Geosynthetic cementitious composite mats (GCCMs) have been used widely for new construction and rehabilitation of containment and fluid conveyance infrastructure. The uses have extended to a diverse range of sectors, such as mining, road, rail, civil, petrochemical, and agriculture.
The barrier solution, often summarized as “concrete on a roll,” has been particularly welcomed on sites that are characterized by limited access or infrastructure elements that cannot be removed and the barrier system must be positioned around.
One of the fastest growing uses of GCCMs is now with the security of steep slopes, an application in which this material class shows a number of advantages over more traditional options.
STEEP SLOPES & GCCMS
Projects with steep slopes often feature restricted access, have time constraints on construction, and are environmentally sensitive. One of the most complex steep slope projects where a Concrete Canvas (CC) GCCM was specified was in Caisan, Panama.
The site featured a rocky slope situated adjacent to a remote, track-like road that sat above a micro-electric turbine. While both the location and nature of the slope face made the project a challenge in and of itself, the aim of the project presented a further challenge. Water erosion and internal faults had caused significant instability of slope. It required urgent protection to prevent rocks and debris from falling onto the road and turbine below.
As a result, time restrictions and a requirement to protect lives and valuable infrastructure were a priority.
Poured concrete, shotcrete, geomats, and other traditional approaches were ruled out. They were deemed too time-consuming, costly, or simply impossible to implement due to access restrictions, including on any equipment that would be required to carry out the installation on a slope of this scale.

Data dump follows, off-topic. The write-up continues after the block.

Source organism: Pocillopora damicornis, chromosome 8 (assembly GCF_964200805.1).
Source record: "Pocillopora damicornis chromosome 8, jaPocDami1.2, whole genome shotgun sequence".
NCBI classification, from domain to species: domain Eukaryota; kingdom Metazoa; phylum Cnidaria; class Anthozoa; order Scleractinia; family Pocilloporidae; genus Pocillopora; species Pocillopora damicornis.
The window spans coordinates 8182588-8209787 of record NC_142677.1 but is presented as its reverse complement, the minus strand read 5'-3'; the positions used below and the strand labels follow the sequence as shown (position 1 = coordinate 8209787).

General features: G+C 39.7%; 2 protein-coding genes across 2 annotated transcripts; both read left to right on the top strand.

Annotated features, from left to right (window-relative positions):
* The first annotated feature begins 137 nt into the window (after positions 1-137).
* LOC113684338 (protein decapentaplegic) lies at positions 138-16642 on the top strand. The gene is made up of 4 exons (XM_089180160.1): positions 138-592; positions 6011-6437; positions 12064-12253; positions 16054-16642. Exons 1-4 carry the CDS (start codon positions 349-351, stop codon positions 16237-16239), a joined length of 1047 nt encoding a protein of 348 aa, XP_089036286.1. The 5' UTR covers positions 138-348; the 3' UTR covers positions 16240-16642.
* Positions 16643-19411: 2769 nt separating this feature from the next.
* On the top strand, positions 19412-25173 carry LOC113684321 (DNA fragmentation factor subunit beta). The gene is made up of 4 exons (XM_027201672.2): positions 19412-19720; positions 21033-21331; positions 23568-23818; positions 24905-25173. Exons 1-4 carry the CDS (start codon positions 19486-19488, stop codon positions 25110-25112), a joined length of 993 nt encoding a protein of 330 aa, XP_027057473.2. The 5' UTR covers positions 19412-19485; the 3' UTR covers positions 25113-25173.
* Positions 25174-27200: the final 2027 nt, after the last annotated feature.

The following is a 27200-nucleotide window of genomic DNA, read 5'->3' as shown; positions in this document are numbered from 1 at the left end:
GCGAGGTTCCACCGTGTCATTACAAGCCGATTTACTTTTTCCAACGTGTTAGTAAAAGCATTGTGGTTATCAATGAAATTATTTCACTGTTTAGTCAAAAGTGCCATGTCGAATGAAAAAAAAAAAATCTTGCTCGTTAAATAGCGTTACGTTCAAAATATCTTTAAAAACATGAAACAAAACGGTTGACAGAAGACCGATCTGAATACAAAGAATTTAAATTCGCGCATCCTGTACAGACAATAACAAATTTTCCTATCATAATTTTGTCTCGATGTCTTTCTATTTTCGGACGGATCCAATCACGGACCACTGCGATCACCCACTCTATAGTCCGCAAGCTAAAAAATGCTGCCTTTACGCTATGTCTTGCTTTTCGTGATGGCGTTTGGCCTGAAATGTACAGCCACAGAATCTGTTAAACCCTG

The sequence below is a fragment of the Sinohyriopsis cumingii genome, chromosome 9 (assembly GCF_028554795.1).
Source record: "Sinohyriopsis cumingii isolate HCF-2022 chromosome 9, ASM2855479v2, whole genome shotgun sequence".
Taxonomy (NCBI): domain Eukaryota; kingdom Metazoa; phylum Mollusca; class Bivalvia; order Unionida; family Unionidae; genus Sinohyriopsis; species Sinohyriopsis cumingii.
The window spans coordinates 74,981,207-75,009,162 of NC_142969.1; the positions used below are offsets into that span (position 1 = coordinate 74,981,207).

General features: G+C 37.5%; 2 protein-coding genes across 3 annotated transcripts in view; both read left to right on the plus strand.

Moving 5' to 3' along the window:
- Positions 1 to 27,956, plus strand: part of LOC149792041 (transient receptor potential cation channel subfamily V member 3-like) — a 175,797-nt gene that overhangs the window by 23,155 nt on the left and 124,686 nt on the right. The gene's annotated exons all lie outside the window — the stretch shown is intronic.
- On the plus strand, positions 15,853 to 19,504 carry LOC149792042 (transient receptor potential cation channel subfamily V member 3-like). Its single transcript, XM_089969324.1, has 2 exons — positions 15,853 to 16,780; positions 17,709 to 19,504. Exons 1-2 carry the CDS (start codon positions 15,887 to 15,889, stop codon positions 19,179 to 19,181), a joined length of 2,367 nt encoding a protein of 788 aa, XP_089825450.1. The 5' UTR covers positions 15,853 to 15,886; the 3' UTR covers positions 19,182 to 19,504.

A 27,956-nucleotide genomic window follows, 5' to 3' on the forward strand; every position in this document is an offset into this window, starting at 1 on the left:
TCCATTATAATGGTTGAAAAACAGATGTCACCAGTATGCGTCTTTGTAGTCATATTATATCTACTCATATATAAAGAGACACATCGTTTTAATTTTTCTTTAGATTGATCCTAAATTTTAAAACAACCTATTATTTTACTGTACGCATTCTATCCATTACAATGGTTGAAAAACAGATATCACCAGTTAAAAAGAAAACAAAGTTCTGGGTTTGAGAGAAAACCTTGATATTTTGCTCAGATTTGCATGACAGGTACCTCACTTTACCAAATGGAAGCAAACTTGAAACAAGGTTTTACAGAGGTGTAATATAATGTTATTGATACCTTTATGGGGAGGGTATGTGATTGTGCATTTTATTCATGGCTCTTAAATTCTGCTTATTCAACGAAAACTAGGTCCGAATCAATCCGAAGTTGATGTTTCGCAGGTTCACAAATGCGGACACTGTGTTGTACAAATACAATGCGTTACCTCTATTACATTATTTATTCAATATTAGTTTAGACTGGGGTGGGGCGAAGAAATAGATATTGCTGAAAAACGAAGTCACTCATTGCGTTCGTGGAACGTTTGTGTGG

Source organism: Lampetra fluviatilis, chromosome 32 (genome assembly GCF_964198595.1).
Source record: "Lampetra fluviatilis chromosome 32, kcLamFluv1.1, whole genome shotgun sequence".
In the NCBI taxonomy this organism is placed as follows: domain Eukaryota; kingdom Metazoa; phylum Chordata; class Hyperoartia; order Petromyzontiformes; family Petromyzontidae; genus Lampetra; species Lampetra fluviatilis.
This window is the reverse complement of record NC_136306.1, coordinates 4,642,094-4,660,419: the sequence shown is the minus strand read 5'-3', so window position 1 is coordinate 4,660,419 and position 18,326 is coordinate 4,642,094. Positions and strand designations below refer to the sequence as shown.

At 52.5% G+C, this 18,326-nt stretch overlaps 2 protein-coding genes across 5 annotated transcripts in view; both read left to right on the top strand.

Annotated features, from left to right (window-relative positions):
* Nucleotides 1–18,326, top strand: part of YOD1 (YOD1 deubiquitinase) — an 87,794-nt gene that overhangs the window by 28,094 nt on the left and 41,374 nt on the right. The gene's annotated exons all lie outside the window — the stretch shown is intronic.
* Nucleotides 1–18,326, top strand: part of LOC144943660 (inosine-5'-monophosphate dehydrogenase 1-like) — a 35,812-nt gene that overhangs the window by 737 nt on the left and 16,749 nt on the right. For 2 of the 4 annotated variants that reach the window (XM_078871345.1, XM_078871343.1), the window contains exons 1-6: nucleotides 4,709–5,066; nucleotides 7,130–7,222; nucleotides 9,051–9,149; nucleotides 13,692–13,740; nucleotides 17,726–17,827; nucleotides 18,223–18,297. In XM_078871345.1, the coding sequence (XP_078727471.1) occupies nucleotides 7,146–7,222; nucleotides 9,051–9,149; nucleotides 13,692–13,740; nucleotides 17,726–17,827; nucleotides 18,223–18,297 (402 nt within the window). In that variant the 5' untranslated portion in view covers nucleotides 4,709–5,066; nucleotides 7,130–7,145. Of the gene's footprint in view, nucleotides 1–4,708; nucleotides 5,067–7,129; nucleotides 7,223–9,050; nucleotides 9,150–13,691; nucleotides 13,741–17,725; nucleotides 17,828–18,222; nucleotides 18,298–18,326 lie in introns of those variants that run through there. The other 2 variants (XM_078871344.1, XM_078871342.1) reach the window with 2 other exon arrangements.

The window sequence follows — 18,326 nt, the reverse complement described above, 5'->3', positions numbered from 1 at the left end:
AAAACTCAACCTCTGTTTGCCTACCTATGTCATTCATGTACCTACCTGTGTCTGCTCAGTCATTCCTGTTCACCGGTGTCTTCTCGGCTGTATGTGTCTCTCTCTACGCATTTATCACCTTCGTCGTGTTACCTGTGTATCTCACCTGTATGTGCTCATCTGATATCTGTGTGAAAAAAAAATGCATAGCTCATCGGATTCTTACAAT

CC was identified as the best solution for the site. The flexible nature of the material allowed it to be installed in intimate contact with the slope face, providing durable protection. It was also easier and faster to install, as the contractors required nothing more than lifting equipment for the bulk rolls, climbing equipment to carry out the installation, and the ancillaries recommended for jointing and fixing the material. The product also provided a welcomed environmental benefit. As CC has a low alkaline reserve washout, the project stakeholders did not find any environmental concerns in the hydration process that would be used after the rolls were installed.
Despite wet weather and cold nights, rolls of CC were able to be installed without delay and the site crew was able to perform all work efficiently. Since installation, the project has experienced heavy rains without an adverse effects to the hillside.
For more information on Concrete Canvas GCCMs on steep slopes or in other applications, visit www.concretecanvas.com.
MORE CONCRETE CANVAS STORIES ON GEOSYNTHETICA
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- Bund Lining at a Petroleum Tank Farm in Athens, Greece
- Remediating a Concrete Flume in a Hydroelectric System